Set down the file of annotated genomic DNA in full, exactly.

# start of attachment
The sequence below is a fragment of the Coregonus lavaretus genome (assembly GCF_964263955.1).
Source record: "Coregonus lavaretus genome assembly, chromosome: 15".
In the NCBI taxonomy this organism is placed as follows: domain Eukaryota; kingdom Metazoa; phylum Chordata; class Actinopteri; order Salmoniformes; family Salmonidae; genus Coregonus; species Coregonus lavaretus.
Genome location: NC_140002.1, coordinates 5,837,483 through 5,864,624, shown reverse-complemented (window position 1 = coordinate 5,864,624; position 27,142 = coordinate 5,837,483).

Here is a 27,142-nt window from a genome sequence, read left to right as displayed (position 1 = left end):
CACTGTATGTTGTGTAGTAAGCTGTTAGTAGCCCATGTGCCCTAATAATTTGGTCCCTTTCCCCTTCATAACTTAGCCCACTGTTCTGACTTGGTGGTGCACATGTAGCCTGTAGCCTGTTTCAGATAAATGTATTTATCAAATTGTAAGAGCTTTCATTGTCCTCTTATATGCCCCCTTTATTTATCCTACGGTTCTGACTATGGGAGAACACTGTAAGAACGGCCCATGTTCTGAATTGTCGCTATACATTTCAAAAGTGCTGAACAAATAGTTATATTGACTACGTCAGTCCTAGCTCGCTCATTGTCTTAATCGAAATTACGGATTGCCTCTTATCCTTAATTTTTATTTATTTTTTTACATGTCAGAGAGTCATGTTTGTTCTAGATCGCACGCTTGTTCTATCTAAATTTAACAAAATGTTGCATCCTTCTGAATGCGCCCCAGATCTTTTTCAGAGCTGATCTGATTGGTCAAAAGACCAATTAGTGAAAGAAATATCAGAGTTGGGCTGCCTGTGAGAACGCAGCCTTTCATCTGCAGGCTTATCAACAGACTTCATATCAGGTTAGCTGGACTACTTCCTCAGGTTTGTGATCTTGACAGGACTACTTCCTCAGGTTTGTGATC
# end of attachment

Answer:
The sequence below is a fragment of the Coregonus lavaretus genome (assembly GCF_964263955.1).
Source record: "Coregonus lavaretus genome assembly, chromosome: 15".
In the NCBI taxonomy this organism is placed as follows: domain Eukaryota; kingdom Metazoa; phylum Chordata; class Actinopteri; order Salmoniformes; family Salmonidae; genus Coregonus; species Coregonus lavaretus.
Genome location: NC_140002.1, coordinates 5,837,483 through 5,864,624, shown reverse-complemented (window position 1 = coordinate 5,864,624; position 27,142 = coordinate 5,837,483).

Here is a 27,142-nt window from a genome sequence, read left to right as displayed (position 1 = left end):
CACTGTATGTTGTGTAGTAAGCTGTTAGTAGCCCATGTGCCCTAATAATTTGGTCCCTTTCCCCTTCATAACTTAGCCCACTGTTCTGACTTGGTGGTGCACATGTAGCCTGTAGCCTGTTTCAGATAAATGTATTTATCAAATTGTAAGAGCTTTCATTGTCCTCTTATATGCCCCCTTTATTTATCCTACGGTTCTGACTATGGGAGAACACTGTAAGAACGGCCCATGTTCTGAATTGTCGCTATACATTTCAAAAGTGCTGAACAAATAGTTATATTGACTACGTCAGTCCTAGCTCGCTCATTGTCTTAATCGAAATTACGGATTGCCTCTTATCCTTAATTTTTATTTATTTTTTTACATGTCAGAGAGTCATGTTTGTTCTAGATCGCACGCTTGTTCTATCTAAATTTAACAAAATGTTGCATCCTTCTGAATGCGCCCCAGATCTTTTTCAGAGCTGATCTGATTGGTCAAAAGACCAATTAGTGAAAGAAATATCAGAGTTGGGCTGCCTGTGAGAACGCAGCCTTTCATCTGCAGGCTTATCAACAGACTTCATATCAGGTTAGCTGGACTACTTCCTCAGGTTTGTGATCTTGACAGGACTACTTCCTCAGGTTTGTGATC